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A CurtainUp Los Angeles Review
Bell, Book and Candle
Gillian Holroyd (Willow Geer), a curvaceous speciman of the Dark Arts, falls for the man upstairs, Shepherd Henderson (Michael A. Newcomer), a hunky publisher who is already affianced to another woman. Unable to seduce him by tried-and-true methods, Gillian with the help of her black cat Pyewacket casts a spell. It works like a charm because it is one and Act I's curtain finds the couple plastered together closer than paint on a wall.
The mores of witchcraft forbid a witch falling in love at the expense of losing her powers but Gill falls anyway, partly because of Shep's abundant energy and joie de vivre. Aiding the proceedings are Gill's wacky family: ne'er-do-well brother Nicky (Will Bradley) and fey Aunt Queenie (Mary Jo Catlett), who prove that magical powers don't mean a thing without a brain behind them.
Author Sidney Redlitch (Benton Jennings) is conjured up by an irate Gill who is infuriated by his know-nothing book about witches, in which the gullible Redlitch swallows everything that crosses his path. He also swallows everything on Gill's well-stocked bar, another totem of the '50s.
That guileless no-gooder Aunt Queenie spills the beans about Gill, witches and all, and after some stupefaction, Shep believes it. Real tears appear in Gill's hitherto tearless eyes and all her powers are gone. This story is so familiar I'm not spilling any secrets when I tell you Shep shows up with a dim excuse of returning a key and Gill, who now supports herself reviewing movies (not comedies!), is exposed as only human now.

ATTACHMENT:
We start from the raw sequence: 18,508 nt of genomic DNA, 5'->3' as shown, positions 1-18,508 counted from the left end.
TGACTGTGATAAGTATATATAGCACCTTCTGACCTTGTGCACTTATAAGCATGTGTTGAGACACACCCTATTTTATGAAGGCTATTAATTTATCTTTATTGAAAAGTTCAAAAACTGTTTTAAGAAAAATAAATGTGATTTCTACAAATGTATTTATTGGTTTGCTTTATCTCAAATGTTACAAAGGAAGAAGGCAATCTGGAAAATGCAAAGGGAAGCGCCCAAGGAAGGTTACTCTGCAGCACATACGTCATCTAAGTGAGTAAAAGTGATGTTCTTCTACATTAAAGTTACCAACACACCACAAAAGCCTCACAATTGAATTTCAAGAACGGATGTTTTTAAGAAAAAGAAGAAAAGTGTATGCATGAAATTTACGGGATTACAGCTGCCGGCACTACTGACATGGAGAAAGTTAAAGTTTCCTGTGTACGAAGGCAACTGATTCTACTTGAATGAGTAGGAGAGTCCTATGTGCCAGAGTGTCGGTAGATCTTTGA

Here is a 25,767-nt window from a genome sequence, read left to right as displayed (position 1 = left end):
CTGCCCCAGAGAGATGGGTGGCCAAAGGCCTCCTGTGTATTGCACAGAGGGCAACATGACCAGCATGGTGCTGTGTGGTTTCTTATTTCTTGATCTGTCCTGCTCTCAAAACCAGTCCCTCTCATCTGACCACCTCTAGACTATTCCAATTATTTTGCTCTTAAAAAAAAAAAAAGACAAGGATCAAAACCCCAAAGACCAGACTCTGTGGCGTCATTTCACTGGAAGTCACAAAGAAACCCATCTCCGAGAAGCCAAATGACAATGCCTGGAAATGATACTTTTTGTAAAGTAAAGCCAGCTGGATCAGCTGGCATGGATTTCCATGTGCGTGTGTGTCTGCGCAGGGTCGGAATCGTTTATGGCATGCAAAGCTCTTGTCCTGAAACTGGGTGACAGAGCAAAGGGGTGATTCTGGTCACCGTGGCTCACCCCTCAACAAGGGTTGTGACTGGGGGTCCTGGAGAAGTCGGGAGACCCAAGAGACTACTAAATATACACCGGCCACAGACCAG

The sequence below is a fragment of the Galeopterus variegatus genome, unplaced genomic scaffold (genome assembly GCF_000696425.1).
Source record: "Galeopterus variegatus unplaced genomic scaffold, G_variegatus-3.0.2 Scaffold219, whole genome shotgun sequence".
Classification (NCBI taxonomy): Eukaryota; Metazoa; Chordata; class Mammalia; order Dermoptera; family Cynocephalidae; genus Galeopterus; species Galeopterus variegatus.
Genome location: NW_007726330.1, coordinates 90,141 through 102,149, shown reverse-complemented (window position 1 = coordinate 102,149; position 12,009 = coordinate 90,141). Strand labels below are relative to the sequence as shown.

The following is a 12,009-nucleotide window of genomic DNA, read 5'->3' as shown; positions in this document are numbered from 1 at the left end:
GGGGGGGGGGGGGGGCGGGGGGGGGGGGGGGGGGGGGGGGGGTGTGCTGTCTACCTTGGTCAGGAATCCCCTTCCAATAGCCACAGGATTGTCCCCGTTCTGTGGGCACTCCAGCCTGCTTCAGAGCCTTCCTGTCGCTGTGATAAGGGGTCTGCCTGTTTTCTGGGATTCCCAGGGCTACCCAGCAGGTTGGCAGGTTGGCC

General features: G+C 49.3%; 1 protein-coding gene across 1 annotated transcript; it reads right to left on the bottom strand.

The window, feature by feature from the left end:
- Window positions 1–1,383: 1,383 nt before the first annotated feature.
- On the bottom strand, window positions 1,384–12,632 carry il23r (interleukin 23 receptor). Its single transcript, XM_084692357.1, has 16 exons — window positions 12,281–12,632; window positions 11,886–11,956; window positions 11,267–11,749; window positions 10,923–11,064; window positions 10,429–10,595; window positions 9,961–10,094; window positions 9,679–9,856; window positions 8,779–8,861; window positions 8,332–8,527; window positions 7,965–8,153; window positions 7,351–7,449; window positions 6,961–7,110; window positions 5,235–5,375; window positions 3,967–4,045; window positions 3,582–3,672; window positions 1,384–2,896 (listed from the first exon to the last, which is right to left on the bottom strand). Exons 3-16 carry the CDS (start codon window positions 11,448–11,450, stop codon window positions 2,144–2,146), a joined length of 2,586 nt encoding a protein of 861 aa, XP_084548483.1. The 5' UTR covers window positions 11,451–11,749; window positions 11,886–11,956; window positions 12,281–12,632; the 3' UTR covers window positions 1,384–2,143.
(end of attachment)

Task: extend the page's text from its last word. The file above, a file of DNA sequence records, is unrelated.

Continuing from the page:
Bewitched, the sequel, ran for many seasons on TV with Elizabeth Montgomery and an inane Richard York, so sappy you can hardly credit Montgomery with giving it up for him. So it's nice to see the original which still packs a sly comedic punch.
Credit the Colony Theatre in Burbank under Artistic Director Barbara Beckley for reviving this gem. One of five mid-size professional theatres in Los Angeles, its eclectic offerings have resulted in a 90% renewal rate.
Directed by Richard Israel, who keeps the pace fast and perky, the production has a nostalgic '50s scenic design by Stephen Gifford and costumes by Sharon McGunigle, with demure hemlines and form-fitting décolleté for Gill and wild colorful jungle wear for Aunt Queenie.
The cast is uniformly splendid, with Willow Geer as a confused but determined Gill, and Michael A. Newcomer as the hunky Shep. He plays a typical '50s male, righteously indignant at being fooled and meltingly shy in the right places. Will Bradley is sly and spunky as the feckless Nicky and Benton Jennings holds the stage as another '50s type, the self-assured author smug in his conceit and deliriously pleased with himself. And finally. Mary Jo Catlett as Aunt Queenie who veers between infiltrating Shep's apartment and blabbing family secrets with an innocent air of honesty that is as refreshing in the '50s as it is today.
Aunt Queenie is the precursor of the 1960s, an age famous for its openness. Clairvoyant in its witchery, Bell, Book and Candle tinkles like a charm!